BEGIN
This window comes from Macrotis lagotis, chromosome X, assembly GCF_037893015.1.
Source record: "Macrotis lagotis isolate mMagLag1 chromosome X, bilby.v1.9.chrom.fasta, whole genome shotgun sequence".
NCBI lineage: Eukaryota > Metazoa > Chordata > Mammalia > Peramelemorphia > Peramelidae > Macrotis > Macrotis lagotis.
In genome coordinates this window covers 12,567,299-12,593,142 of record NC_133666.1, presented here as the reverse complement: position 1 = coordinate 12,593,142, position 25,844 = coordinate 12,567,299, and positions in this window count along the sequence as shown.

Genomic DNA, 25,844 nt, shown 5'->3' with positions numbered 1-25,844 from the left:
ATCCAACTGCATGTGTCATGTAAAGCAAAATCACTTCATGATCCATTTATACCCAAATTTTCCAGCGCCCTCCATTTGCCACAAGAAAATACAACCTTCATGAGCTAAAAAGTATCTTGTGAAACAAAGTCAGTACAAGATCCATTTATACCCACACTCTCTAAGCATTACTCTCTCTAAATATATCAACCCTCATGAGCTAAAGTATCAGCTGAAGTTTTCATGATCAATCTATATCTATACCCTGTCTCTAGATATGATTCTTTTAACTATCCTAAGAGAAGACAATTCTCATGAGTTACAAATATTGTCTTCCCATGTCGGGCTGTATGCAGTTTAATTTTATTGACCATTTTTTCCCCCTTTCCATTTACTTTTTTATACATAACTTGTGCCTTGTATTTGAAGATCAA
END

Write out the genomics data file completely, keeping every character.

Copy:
This window comes from Macrotis lagotis, chromosome X, assembly GCF_037893015.1.
Source record: "Macrotis lagotis isolate mMagLag1 chromosome X, bilby.v1.9.chrom.fasta, whole genome shotgun sequence".
NCBI lineage: Eukaryota > Metazoa > Chordata > Mammalia > Peramelemorphia > Peramelidae > Macrotis > Macrotis lagotis.
In genome coordinates this window covers 12,567,299-12,593,142 of record NC_133666.1, presented here as the reverse complement: position 1 = coordinate 12,593,142, position 25,844 = coordinate 12,567,299, and positions in this window count along the sequence as shown.

Genomic DNA, 25,844 nt, shown 5'->3' with positions numbered 1-25,844 from the left:
ATCCAACTGCATGTGTCATGTAAAGCAAAATCACTTCATGATCCATTTATACCCAAATTTTCCAGCGCCCTCCATTTGCCACAAGAAAATACAACCTTCATGAGCTAAAAAGTATCTTGTGAAACAAAGTCAGTACAAGATCCATTTATACCCACACTCTCTAAGCATTACTCTCTCTAAATATATCAACCCTCATGAGCTAAAGTATCAGCTGAAGTTTTCATGATCAATCTATATCTATACCCTGTCTCTAGATATGATTCTTTTAACTATCCTAAGAGAAGACAATTCTCATGAGTTACAAATATTGTCTTCCCATGTCGGGCTGTATGCAGTTTAATTTTATTGACCATTTTTTCCCCCTTTCCATTTACTTTTTTATACATAACTTGTGCCTTGTATTTGAAGATCAA